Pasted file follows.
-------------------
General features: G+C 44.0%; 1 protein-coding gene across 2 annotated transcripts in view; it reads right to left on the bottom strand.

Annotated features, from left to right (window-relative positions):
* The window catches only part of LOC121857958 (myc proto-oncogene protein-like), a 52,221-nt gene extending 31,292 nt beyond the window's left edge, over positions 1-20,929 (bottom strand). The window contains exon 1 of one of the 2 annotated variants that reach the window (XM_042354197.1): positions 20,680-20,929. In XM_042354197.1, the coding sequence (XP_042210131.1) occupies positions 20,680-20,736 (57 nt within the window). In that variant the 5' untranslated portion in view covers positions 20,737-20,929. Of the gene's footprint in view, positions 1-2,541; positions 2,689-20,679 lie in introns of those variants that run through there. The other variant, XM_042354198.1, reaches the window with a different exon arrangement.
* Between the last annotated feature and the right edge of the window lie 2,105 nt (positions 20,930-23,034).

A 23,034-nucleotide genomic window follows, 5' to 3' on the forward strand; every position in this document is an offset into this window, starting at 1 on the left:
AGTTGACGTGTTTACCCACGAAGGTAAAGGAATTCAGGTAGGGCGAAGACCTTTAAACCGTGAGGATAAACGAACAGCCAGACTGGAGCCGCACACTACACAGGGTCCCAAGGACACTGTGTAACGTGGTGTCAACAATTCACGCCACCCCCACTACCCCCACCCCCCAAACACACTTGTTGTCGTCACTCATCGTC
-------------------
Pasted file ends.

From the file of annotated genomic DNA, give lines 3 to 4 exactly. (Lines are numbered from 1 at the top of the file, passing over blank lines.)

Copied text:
* The window catches only part of LOC121857958 (myc proto-oncogene protein-like), a 52,221-nt gene extending 31,292 nt beyond the window's left edge, over positions 1-20,929 (bottom strand). The window contains exon 1 of one of the 2 annotated variants that reach the window (XM_042354197.1): positions 20,680-20,929. In XM_042354197.1, the coding sequence (XP_042210131.1) occupies positions 20,680-20,736 (57 nt within the window). In that variant the 5' untranslated portion in view covers positions 20,737-20,929. Of the gene's footprint in view, positions 1-2,541; positions 2,689-20,679 lie in introns of those variants that run through there. The other variant, XM_042354198.1, reaches the window with a different exon arrangement.
* Between the last annotated feature and the right edge of the window lie 2,105 nt (positions 20,930-23,034).